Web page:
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CHICAGO-After trying for months to refinance its loans and pay down its debt, General Growth Properties has filed Chapter 11 bankruptcy. The decision to seek government protection was decided upon unanimously during a board meeting Wednesday, according to Adam Metz, General Growth’s president and CEO. The retail-focused company had $1.12 billion in overdue debt as of the beginning of April.

The filing will impact only those properties General Growth owns and does not include those that are part of joint ventures or third-party-management. After analyzing each property individually, in total 158 regional shopping centers will fall under bankruptcy protection, while roughly 60 properties are exempt.

In a conference call, this morning Metz denied suggestions that the acquisition of the Columbia, Md.-based Rouse Co. in 2004 for $7.2 billion was the main reason for the bankruptcy filing. He said up until October 2008 the company had been able to pay off its debt; but when the credit crisis hit they ended up unable to make the repayments.

Metz was mostly silent about the ways General Growth would be restructured to begin to pay off its debt. A sale of assets, even some of the more iconic properties, is not out of the question. “It is not our ambition to be smaller,” Metz said. “It is our ambition to have a portfolio that is valued by the market.” He refrained from speculating about the number of locations of potential divestments but admitted the sale of “one or two” iconic buildings is not out of the question.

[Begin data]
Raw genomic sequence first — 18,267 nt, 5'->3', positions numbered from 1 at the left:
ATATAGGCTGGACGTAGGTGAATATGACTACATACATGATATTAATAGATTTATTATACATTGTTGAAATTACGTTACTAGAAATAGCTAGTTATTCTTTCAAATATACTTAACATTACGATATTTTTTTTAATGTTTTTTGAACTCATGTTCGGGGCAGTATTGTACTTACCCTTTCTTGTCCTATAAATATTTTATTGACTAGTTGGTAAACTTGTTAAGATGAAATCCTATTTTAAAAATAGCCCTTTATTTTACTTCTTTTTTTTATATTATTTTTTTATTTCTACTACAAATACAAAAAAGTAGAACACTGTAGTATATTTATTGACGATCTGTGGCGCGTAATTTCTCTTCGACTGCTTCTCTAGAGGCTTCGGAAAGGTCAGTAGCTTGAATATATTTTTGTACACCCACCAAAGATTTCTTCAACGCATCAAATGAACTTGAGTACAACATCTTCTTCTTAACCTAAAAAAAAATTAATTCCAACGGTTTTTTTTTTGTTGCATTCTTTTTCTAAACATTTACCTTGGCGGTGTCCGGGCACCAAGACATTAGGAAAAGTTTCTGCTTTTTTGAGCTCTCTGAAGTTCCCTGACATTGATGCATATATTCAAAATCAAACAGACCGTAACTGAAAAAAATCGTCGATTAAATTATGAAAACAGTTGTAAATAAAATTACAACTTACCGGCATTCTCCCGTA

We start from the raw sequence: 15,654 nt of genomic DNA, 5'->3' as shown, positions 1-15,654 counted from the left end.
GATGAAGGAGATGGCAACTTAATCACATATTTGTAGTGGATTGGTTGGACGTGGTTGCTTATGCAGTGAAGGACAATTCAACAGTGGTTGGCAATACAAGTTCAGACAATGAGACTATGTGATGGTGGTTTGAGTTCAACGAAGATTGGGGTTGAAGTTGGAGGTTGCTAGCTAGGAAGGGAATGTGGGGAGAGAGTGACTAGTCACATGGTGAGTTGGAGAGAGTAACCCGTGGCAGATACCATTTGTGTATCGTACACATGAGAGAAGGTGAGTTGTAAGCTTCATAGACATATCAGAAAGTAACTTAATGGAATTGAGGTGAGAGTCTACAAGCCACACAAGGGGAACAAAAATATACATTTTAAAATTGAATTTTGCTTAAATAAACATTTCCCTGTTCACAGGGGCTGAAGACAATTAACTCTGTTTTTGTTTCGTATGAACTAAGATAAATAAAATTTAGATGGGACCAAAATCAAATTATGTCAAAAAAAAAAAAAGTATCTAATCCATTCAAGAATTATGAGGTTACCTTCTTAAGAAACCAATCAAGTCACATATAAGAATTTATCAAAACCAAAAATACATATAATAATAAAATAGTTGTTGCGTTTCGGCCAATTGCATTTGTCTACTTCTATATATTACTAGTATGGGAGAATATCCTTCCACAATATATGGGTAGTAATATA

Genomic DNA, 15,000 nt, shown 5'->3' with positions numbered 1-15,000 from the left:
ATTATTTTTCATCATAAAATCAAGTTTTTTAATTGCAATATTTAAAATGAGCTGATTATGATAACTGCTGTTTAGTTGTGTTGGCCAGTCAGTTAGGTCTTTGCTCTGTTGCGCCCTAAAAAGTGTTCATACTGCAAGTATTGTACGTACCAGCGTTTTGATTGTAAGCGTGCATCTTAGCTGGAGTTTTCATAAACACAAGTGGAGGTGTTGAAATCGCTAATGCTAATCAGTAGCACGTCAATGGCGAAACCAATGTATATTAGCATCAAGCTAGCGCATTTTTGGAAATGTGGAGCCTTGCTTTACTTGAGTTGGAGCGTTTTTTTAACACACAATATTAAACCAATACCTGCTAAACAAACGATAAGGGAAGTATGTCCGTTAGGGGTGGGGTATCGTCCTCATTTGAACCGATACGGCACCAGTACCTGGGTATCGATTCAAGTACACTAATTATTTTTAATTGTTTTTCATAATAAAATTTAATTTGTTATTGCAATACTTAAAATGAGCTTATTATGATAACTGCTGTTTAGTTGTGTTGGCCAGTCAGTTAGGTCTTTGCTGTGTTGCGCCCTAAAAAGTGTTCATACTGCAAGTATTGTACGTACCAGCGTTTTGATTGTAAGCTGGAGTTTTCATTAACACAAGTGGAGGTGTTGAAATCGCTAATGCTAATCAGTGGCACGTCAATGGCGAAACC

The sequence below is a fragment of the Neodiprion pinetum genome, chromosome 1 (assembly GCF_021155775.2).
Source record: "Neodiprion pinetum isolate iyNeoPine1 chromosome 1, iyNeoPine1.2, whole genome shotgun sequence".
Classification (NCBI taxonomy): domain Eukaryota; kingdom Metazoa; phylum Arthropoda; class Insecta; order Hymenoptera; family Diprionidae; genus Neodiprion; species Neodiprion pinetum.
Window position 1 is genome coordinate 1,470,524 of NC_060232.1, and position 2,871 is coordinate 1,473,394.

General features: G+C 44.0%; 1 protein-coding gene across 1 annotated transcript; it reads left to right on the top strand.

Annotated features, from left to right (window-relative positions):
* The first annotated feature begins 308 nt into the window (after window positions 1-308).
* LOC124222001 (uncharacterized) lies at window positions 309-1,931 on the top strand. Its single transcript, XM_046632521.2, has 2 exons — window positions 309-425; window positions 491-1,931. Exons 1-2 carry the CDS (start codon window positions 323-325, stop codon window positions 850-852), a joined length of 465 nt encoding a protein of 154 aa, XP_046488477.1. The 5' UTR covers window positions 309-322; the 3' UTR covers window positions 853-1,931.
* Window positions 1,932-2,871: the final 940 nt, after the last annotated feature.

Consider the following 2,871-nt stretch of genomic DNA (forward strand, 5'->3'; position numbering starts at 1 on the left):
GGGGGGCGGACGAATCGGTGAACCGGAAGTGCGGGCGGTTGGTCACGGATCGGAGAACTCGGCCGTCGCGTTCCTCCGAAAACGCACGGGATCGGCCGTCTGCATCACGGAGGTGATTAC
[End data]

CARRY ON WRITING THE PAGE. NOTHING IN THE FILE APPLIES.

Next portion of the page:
He said massive layoff were not in the plan, although the company is “constantly looking to make sure we are appropriately staffed.” While Metz claims layoffs and a large number of sales will not be a major part of the restructuring plan, he refrained from saying what would be the key.

The court restructuring, which will begin with General Growth’s first court appearance later this afternoon, will not be noticed by stores and their clients. “We are convinced we are going to make this bankruptcy filing invisible to our customers. We’re open for business today and will be open for business tomorrow,” Metz said.

Although Chapter 11 seemed inevitable, General Growth was still in talks with lenders as of earlier this month. At that time, the company had $1.12 billion in overdue debt. The company also has $4.1 billion in callable notes, according to Sam Chandan president and chief economist of Real Estate Economics LLC. Additionally, General Growth has $1.44 billion of consolidated mortgage debt and $600 million in unsecured bonds maturing in 2009.

In October, General Growth removed Bernard Freibaum as CFO. And while at the time, analysts believed it was the right thing to do it was also seen as too little too late. Later in October, as more of the company’s debt came to light, the company moved around several top executives to replace the CEO and president. CEO John Bucksbaum will continue to serve as chairman and president Robert Michaels will move to COO, but Adam Metz will serve as interim CEO and Thomas Nolan Jr. has been named interim president.

By the middle of November, doubt swirled around the company as stock holders became uncertain about General Growth’s growing debt. Stock fell more than 73% to trade as low as $0.33 per share. At the beginning of 2008, the company’s stock traded at more that $41 per share.

Soon after the significant drop in stock prices, General Growth hired Sidley Austin as bankruptcy counsel to consider the options.

Talk of a bankruptcy filing heated up at the end of February when the REIT released its Q4 2008 financial results. It was at that time that General Growth said it had $1.12 billion is overdue debt and it was considering “all strategic alternatives and are continuing our discussions with our lenders.”

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